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May
23
Twitter Adopt 2FA; Here Is What You Can Do
Posted by Drendell_ on 23 May 2013 01:31 PM

In the wake of recent account compromises, including Associated Press and the rampant breaches orchestrated by the "Syrian Electronic Army", Twitter have recently released 2FA (2 Factor Authentication), which is a most welcome addition to bolster users' security. It is not, however, the be-all and end-all: users are still responsible for choosing strong, hard-to-guess passwords. If your password is compromised, control of your account may be lost to malicious actors.

 

While it's true that, given enough time and resources, all passwords are crackable regardless of their complexity – a pass-string of 200 random characters is ultimately just as vulnerable to brute forcing as a password containing just one character – the aim of a complex pass-string  is to make an attack chronologically infeasible. Let’s first take a look at the total number of possible combinations for a given base of elements:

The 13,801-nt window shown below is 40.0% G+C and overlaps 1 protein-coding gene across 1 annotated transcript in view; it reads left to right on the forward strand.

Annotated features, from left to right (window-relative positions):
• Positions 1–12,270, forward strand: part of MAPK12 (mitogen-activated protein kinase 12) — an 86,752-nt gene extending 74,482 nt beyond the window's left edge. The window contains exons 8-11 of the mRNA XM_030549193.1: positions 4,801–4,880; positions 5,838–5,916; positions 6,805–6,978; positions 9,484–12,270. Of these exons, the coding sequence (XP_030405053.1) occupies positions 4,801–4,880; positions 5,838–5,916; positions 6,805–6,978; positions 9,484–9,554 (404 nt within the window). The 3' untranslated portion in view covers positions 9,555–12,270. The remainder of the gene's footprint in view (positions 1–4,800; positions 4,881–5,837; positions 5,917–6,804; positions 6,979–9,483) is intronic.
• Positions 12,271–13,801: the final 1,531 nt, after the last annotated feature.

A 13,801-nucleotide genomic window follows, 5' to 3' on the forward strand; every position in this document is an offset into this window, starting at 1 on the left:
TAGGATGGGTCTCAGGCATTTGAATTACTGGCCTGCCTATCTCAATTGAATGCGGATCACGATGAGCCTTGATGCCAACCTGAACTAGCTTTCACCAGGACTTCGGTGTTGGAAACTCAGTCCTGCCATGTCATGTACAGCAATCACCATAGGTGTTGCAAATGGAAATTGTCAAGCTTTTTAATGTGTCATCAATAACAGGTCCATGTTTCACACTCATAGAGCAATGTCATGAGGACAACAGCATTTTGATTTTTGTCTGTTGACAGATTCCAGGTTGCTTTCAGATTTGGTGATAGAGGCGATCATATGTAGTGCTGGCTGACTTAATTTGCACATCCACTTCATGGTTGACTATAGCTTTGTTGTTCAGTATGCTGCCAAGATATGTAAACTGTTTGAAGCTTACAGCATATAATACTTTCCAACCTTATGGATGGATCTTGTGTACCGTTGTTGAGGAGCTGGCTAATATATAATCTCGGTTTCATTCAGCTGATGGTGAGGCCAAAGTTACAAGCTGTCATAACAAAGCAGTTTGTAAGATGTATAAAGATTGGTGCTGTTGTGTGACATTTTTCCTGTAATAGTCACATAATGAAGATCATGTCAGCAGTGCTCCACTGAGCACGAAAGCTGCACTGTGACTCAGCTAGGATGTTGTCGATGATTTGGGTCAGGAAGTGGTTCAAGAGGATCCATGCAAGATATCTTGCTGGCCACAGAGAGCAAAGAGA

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Jun
6
Reports of 6.4 Million Stolen LinkedIn Passwords
Posted by Carl Leonard on 06 June 2012 08:14 PM

LinkedIn is investigating reports that approximately 6.4 million user passwords have been posted on the Web. While the breach is still unconfirmed by LinkedIn (as of the time that we wrote this blog), they have acknowledged on their Twitter feed that their investigations have begun.

If you're a LinkedIn user, Websense® Security Labs recommends that you change your password immediately to help prevent your password from falling into the wrong hands.

 

After retrieving the password files that are being distributed on forums in the .ru TLD space, it appears that the passwords are hashed. However, based on samples seen by us, it is easy to translate them into clear text. Our initial investigations reveal that a password of "linkedin" features heavily.

It is uncertain how the hackers retrieved the stolen passwords; however, the passwords that users are finding in the hashed files do appear to be real.

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